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Summary: This sermon looks at Why do we have music in worship?

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Music

Psalm 100

For nearly 2,000 years, those of us who have committed to the way of Jesus have been engaging in particular customs week after week…generation after generation…but why? For the most part, we do these things because we’ve always done it, but how much do we know about the “why”? That’s what this series is about. Today, we’re going to talk about something that has played a huge role in the life of the church: music. Everyone has some sort of appreciation and affection for music. We may not agree on music styles or volume level, but we all share a love and appreciation for music. We see this throughout history. Every known society and culture has had some form of musical expression. Music is the great uniter, across generations and cultures. But it has also become the great divider. For the last two decades, music has also been at the heart of what has become affectionately known as “the worship wars,” the struggle within churches between traditional and contemporary music. The problem is that what helped people connect to God in one point in history may not connect everyone to God today. And yet our worship styles become ingrained us and they become preferences dictatating what we feel is appropriate worship or not. Here are two letters written from individuals complaining about the song selection and music in worship.

"I am no music scholar, but I feel I know appropriate church music when I hear it. Last Sunday's new hymn - if you can call it that - sounded like a sentimental love ballad one would expect to hear crooned in a saloon. If you insist on exposing us to rubbish like this - in God's house! - don't be surprised if many of the faithful look for a new place to worship. The hymns we grew up with are all we need." This letter was written in 1863 and the song was "Just As I Am".

Another letter said: "What is wrong with the inspiring hymns with which we grew up? When I go to church, it is to worship God, not to be distracted with learning a new hymn. Last Sunday's was particularly unnerving. The tune was unsingable and the new harmonies were quite distorting." This letter was written in 1890 about the hymn "What A Friend We Have In Jesus".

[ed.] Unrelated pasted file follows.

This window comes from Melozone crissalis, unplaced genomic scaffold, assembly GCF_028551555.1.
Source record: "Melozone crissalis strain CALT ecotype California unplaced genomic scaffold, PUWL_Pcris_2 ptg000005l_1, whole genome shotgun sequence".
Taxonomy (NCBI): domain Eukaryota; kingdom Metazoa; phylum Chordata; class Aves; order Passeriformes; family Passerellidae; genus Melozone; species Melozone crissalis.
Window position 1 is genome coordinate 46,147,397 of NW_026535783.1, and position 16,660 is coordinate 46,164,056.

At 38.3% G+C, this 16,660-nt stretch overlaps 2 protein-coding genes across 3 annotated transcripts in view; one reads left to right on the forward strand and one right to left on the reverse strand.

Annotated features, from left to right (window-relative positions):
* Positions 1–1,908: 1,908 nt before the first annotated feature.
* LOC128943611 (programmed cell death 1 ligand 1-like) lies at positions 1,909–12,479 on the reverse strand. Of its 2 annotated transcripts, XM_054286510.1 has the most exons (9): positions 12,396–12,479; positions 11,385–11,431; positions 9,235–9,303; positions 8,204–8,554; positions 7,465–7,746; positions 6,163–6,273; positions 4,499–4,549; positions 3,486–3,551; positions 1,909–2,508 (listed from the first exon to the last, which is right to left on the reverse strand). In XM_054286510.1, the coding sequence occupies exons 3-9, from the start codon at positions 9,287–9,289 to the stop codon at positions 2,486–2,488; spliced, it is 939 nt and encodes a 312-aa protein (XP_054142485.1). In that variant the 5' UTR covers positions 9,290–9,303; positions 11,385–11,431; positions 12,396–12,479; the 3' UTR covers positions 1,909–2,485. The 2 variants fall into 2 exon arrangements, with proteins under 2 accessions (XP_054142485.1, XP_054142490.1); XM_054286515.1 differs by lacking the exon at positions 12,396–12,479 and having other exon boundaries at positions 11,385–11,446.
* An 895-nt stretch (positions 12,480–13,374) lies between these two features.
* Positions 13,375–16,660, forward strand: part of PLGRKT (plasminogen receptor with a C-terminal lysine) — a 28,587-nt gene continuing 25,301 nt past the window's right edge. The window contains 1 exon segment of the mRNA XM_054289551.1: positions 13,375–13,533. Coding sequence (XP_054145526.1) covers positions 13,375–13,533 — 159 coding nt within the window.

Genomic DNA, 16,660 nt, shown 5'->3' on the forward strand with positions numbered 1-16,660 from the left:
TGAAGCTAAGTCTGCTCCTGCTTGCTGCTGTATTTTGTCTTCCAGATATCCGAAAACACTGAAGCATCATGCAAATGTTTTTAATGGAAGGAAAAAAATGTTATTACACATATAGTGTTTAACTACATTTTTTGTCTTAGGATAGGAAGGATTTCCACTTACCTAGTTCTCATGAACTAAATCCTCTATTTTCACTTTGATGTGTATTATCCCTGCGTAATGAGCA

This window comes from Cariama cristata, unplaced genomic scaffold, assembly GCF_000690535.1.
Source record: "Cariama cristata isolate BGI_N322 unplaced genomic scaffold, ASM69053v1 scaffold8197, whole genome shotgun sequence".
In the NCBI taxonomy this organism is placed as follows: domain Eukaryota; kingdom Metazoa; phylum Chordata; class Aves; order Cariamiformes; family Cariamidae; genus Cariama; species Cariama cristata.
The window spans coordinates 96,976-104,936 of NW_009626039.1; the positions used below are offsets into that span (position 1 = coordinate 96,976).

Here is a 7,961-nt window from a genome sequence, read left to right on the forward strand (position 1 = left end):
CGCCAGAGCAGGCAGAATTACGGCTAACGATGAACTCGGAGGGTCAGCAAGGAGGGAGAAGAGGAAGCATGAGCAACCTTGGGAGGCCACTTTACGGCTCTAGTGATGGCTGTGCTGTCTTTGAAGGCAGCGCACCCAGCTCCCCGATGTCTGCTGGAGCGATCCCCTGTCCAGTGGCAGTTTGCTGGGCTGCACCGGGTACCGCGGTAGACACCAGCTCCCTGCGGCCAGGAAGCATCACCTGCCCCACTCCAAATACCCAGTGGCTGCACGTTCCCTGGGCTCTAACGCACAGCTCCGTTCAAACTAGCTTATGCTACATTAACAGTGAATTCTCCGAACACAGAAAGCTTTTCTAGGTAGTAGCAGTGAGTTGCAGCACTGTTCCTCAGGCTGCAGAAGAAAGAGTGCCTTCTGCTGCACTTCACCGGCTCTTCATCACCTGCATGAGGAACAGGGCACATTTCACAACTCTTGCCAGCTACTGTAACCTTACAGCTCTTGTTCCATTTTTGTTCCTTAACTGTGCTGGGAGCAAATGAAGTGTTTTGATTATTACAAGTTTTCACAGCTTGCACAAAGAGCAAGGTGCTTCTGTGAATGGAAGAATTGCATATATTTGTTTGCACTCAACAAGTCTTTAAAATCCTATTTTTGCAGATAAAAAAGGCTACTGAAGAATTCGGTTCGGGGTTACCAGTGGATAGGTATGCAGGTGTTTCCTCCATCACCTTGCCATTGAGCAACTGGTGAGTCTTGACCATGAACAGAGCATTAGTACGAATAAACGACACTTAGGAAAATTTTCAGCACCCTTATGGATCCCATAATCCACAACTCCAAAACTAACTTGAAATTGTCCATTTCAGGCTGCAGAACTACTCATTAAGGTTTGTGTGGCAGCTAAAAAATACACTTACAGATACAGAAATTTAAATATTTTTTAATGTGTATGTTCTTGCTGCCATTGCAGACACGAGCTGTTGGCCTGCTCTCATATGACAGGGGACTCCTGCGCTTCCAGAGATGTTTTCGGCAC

In the 19th century, there was only one style of worship, traditional, but these letters reflect the rise of new styles of music in worship beginning in the 1800’s and continuing through today. When I was at Rayne Memorial in 1990 and leading the early service, I chose a new hymn from our just released hymnal called, “Here I Am, Lord.” As I stood at the door at the close of the service to thank people for coming to worship, one elderly woman said to me in a very stern voice, “I didn’t realize we’re singing pop songs in church these days.” Music unites and divides.

When you study history, you realize that forms and expressions of worship and music have always changed to reach the culture in which the church is ministering. Culture influences worship, music and ministry. Even practices within the first century church borrowed from the culture around them. Sunday, our day of worship, was chosen to draw a distinction between Judaism and Christianity. But Sunday as a day of worship was borrowed from the Roman day of worship of the sun, hence the name Sunday. In our own Methodist tradition, John Wesley’s brother Charles, who wrote over 5000 hymns in his lifetime, borrowed the tunes from bar songs and put Christian text to them so that the unchurched they were trying to reach would be able to sing in worship. So when you’re singing a Charles Wesley hymn, you’re singing of a Top 40 song of the 18th century. Even today, much of what we do in worship stems from a specific point in time and what was happening in culture then. At Boston Avenue UMC where I served as an intern pastor, their website proudly states they have “historic” Christian worship, but when you look at what they do in worship, it dates back to the 1938 merger which brought the Methodist Church into being. “Historic Methodist worship” could well have meant the more pentecostal expression of Methodist worship in the early 1800’s when we were affectionately know as the “Shouting Methodists.”


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